Apples and Ampalaya: Bittersweet Glimpses of the American Period in the Philippines (1898-1946)
Author: Augusto V. de Viana
Lasting only less than fifty years with a brief interruption by the Japanese, the American period left a strong imprint in Philippine history and society. Old time Filipinos remember it with endearing terms such as the "good old days" and "peacetime." Behind the romantic nostalgia, the American period started with a broken promise to recognize Philippine independence and a savage war with cruelty unparalleled until that time. It saw the slow and laborious struggle for self-government and eventual independence often accompanied by conflicts and political intrigues, not to mention a world war. The American period was one of rapid changes and preparation for modern statehood amidst growing social and economic challenges. How the Philippines managed during those years from 1898 to 1946 under American rule was a bittersweet experience thus the title of the book 'Apples & Ampalaya'. Though bitter as the ampalaya can be, it is the bitter experience which provides the most valuable lessons of history as long as they are heeded. The apple, which was an American import, represents American rule, its influence and memories. It could be sweet or sour only after having tasted it. With the help of pictures and illustrations, the book attempts to bring a narrative of how the Filipinos fared during American rule. It tells of the recurring challenges of history and its consequences. It tells of lost opportunities and opportunities that could be gained only by listening to history's lessons.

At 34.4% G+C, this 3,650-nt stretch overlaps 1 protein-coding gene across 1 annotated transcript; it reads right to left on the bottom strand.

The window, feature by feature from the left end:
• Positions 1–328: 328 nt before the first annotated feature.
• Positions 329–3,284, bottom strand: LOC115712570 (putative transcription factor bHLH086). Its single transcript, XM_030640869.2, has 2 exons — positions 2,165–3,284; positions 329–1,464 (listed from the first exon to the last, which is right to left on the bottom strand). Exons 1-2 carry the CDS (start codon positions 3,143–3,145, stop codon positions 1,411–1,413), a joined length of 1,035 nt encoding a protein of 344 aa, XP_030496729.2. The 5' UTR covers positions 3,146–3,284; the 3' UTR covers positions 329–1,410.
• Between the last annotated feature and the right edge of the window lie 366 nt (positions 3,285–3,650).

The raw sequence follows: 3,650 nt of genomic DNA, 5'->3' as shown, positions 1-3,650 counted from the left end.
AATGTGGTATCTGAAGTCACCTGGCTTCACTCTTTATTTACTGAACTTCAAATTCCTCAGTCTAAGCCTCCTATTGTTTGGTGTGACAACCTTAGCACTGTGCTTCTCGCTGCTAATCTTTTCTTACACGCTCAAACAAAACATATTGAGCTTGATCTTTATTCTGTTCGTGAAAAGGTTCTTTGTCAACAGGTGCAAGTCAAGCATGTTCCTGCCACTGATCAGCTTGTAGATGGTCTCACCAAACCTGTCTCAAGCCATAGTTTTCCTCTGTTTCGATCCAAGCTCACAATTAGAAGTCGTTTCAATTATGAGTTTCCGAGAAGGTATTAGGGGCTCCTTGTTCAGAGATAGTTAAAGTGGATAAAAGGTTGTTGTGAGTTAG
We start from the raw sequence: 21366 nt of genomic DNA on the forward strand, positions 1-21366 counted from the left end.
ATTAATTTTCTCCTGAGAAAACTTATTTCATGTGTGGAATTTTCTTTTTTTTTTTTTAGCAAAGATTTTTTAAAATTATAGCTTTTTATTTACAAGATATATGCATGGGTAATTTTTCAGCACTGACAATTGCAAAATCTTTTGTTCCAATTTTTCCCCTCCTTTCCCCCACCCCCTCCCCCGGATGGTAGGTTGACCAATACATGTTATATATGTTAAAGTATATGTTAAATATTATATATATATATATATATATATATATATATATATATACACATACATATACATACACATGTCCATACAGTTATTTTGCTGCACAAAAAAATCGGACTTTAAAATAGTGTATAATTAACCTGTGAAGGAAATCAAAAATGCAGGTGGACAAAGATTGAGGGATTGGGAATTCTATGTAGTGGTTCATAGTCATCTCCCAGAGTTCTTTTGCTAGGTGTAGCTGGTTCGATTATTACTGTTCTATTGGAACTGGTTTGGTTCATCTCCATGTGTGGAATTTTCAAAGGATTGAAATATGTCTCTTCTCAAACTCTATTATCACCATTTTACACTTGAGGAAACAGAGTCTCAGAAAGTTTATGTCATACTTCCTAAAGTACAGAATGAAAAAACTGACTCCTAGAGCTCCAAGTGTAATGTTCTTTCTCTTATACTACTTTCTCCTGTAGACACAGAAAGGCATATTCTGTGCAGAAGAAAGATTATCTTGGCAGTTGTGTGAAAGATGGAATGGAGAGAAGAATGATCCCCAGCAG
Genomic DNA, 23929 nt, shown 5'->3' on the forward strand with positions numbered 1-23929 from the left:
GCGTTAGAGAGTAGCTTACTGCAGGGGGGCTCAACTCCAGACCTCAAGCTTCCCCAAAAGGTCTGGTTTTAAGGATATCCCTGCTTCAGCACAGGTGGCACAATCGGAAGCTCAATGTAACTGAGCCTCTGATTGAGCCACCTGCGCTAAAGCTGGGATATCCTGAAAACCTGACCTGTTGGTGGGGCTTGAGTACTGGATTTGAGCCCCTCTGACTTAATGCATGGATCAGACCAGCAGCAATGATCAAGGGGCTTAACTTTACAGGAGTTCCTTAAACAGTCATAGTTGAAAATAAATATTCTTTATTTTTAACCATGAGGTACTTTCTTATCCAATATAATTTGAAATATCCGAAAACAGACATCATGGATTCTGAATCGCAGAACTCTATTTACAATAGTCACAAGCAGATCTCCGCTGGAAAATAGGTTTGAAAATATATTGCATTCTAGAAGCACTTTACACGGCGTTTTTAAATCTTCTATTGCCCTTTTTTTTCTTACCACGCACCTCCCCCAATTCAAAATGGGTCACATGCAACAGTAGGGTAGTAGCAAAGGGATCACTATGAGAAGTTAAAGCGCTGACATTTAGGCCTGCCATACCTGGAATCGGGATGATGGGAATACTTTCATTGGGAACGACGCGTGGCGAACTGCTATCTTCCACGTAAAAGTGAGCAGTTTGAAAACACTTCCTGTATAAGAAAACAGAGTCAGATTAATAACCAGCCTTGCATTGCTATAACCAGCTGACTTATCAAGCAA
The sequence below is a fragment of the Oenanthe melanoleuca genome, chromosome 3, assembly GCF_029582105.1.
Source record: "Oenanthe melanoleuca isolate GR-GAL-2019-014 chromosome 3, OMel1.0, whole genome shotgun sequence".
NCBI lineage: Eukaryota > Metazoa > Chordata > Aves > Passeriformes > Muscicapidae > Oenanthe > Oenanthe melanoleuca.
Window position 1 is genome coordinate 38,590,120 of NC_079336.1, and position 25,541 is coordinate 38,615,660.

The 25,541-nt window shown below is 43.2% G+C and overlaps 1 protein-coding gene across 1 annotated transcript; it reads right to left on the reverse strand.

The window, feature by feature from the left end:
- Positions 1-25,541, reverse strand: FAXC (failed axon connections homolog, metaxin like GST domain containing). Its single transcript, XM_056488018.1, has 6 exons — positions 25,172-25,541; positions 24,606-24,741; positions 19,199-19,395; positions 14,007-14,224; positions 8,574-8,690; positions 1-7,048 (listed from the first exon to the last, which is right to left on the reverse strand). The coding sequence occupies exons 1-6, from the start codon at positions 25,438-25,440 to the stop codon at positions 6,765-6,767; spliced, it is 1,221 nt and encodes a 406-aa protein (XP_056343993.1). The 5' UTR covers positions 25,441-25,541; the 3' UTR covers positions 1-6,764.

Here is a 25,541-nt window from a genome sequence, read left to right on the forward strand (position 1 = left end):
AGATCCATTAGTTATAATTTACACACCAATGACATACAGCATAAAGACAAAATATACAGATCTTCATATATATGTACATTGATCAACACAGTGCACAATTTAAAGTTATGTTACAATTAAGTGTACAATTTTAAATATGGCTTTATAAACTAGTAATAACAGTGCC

c2001, 164p, 8.4 x 5.8 x 0.7 inches,